What's left in the bag after all liquid has been gently squeezed out is the almond pulp.

Don't throw it away!

  On the baking sheet, you have both pulps left over from filtering the almonds. The one on the right is from the simple mesh sieve. On the left is the pulp left over after using the nut milk filter bag. If you used a piece of muslim, the remaining pulp would look similar to this. Both are good. One has more moisture in it which means a little less milk in your blender. I usually pop the pulp in the oven at its lowest temperature (unless your oven can dehydrate) and leave it in there until the pulp has dried. Ready to be used in baked goods, mixed into my breakfast bowl, sprinkle on salads, or shared with our dogs. No waste here.

 

On the baking sheet, you have both pulps left over from filtering the almonds. The one on the right is from the simple mesh sieve. On the left is the pulp left over after using the nut milk filter bag. If you used a piece of muslim, the remaining pulp would look similar to this. Both are good. One has more moisture in it which means a little less milk in your blender. I usually pop the pulp in the oven at its lowest temperature (unless your oven can dehydrate) and leave it in there until the pulp has dried. Ready to be used in baked goods, mixed into my breakfast bowl, sprinkle on salads, or shared with our dogs. No waste here.

  In our nut milk, I added some vanilla bean powder and a little ground cinnamon. You can add other seasonings but I like to keep this as my base and add to it when I use it in recipes. It's at this point that you could add a pitted date for a sweet factor, though you don't have to. Give it all a whirl one more time in the blender to mix it all together.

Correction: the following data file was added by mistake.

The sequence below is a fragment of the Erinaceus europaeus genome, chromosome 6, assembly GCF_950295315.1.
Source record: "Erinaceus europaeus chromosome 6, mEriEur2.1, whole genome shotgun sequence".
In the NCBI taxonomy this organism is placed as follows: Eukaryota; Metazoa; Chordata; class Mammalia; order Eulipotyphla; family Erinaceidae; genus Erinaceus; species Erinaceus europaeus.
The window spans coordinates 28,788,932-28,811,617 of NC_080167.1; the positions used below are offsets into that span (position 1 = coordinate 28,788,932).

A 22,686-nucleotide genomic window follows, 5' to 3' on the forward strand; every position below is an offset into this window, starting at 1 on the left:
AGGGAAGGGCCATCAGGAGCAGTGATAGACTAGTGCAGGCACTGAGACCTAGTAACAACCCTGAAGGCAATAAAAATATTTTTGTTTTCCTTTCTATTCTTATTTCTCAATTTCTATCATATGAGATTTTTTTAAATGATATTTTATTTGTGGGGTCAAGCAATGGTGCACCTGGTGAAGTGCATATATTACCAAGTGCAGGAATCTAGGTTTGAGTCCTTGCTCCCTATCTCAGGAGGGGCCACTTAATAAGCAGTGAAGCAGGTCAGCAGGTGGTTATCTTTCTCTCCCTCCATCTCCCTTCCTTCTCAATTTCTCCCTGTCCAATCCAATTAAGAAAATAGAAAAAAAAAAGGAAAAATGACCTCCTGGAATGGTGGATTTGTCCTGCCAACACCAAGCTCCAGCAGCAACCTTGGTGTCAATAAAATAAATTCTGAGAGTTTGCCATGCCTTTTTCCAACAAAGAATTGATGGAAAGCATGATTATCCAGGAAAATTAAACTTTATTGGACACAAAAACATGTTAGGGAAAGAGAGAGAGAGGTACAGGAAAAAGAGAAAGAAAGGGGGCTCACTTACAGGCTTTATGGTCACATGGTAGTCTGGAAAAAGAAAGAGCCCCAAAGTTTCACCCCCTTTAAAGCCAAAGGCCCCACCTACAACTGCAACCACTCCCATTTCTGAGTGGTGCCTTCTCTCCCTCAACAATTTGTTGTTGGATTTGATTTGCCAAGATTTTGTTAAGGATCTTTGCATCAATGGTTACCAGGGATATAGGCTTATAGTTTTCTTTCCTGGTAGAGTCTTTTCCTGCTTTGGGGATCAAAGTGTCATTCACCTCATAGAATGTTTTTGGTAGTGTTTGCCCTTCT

In our nut milk, I added some vanilla bean powder and a little ground cinnamon. You can add other seasonings but I like to keep this as my base and add to it when I use it in recipes.

It's at this point that you could add a pitted date for a sweet factor, though you don't have to. Give it all a whirl one more time in the blender to mix it all together.

  The results of taking a few simple ingredients, spending a short amount of time in the kitchen - homemade nut milk. Keep it in an airtight container, pop it in the fridge and enjoy for the next few days.  

 

The results of taking a few simple ingredients, spending a short amount of time in the kitchen - homemade nut milk. Keep it in an airtight container, pop it in the fridge and enjoy for the next few days.

 


July 16, 2015 - "May the Force be with you" - the positive energy force, that is.